Yes, when Sweet G drinks, she goes hard.
I usually stick to either gin or whiskey, straight up or with a bit of sparkling water or fruit juice. Please, if you see me at a bar (you won’t), don’t ever hand me anything flavored, colored, or sweetened. And if I never have an Appletinis or shot of Malibu in my lifetime, I will die a happy woman.
RE: “Studies Show…”
I’m aware, as most of us are, of the scientific evidence that a titch of wine or coffee every night is good for our health. I’m totally not here to dispute these claims, and I’m definitely not here to tell you to stop drinking wine if it serves you, you feel good, and you enjoy it. In fact, I commend the people who can drink one glass of wine and not be a slobbering silly mess. (I am not one of those people). Only because you asked, here are my general thoughts on these studies that say this, that, and the other thing:
- I do not like wine very much. And if I had a small glass of wine every night, I’d be drunk every night. And I don’t really like the sound of that, either.
- Red wine may be good for your heart and high in antioxidants, but last time I checked, running was also pretty good for your heart and blueberries were pretty high in the ole antioxidant department as well. The point being: I’d rather go for a run and eat a bunch of blueberries every day than throw back a glass and stumble my way to bed every night. And considering the logical and scientific evidence that proves the risk of alcohol consumption, I’d rather risk hurting myself on a run than damaging my organs in the name of heart health.
RE: Caffeine + Vices in General
I’m considering giving up coffee just so that I can truly have no vices. But here’s the thing: I don’t really consider coffee to be a vice. Sure, my Ayurvedic doctors and Kundalini teachers will disagree, but I have found, in my body, that coffee doesn’t really cause me any difficulties.
I’m pretty hesitant to recommend to anyonet hat they should completely cut out any one food group altogether (save for processed and fake foods that clearly have no nutritional value). And I’m also the first to admit that I drank a good 1/3 of a bottle of Bushmills a few months ago (literally never have regretted anything so much). What I’m more interested in–as a teacher and as a writer– is to give us all a space and opportunity to ask ourselves these questions:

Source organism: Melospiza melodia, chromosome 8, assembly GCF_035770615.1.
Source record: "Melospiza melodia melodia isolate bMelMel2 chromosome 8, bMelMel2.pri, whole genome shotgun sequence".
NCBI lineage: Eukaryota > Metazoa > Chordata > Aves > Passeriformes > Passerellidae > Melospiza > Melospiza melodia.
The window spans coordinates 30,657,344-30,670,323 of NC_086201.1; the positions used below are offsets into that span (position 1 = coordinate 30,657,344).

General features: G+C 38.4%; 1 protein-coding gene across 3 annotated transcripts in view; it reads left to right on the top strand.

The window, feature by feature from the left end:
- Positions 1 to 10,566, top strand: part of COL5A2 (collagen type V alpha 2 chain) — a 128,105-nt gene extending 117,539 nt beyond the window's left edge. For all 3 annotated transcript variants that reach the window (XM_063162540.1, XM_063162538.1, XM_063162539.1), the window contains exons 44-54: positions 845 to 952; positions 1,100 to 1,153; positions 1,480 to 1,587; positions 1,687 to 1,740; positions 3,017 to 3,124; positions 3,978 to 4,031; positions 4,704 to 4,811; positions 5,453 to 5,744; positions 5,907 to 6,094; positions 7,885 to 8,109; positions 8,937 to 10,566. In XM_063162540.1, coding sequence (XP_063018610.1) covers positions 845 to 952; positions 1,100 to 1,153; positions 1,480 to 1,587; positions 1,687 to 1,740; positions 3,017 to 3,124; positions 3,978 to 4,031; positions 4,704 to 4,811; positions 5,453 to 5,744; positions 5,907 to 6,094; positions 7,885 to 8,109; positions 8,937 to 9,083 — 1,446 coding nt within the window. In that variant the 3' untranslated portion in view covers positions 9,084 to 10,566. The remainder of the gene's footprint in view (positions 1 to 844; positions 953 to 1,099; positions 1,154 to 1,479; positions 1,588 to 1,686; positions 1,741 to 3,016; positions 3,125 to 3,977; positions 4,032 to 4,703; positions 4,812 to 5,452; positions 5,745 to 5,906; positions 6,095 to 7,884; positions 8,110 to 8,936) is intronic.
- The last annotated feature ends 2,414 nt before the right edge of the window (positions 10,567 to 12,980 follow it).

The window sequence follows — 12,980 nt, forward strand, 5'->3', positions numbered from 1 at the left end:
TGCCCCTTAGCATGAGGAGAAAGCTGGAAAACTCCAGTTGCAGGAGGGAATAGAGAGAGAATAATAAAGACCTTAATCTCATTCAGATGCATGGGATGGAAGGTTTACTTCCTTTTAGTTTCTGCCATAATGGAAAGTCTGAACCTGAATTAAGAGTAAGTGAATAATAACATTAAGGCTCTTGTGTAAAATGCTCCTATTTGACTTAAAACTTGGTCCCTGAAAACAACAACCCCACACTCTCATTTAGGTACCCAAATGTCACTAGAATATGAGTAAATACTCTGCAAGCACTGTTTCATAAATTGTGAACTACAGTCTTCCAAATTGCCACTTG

- What serves me?
- What does my body need?
- What does my body want?
- How does my body feel?
- How do I want it to feel?
- Am I respecting my body?
Because ultimately, it boils down to this:
Your body is a vessel for your soul. Your soul had to be put in a container in order to do its work here on Earth, and your job is to do that work the best you can until it’s time to leave your body. The question is: how do you care for your body so that your soul may go on its journey? Some of us may need to keep our bodies a little bit more “clean” than others. Some of us may not need to at all. It’s not so much a matter of regimens and rules, but rather a question of self-care and self-fulfillment.
When you recognize that, as the saying goes: “you ARE a soul and you HAVE a body,” it becomes a lot easier to respect and care for your body. When you understand why you have this body, and why you are residing in it, it doesn’t really matter what the studies say or the doctors recommend. It matters what is serving your soul.
Cheers to that.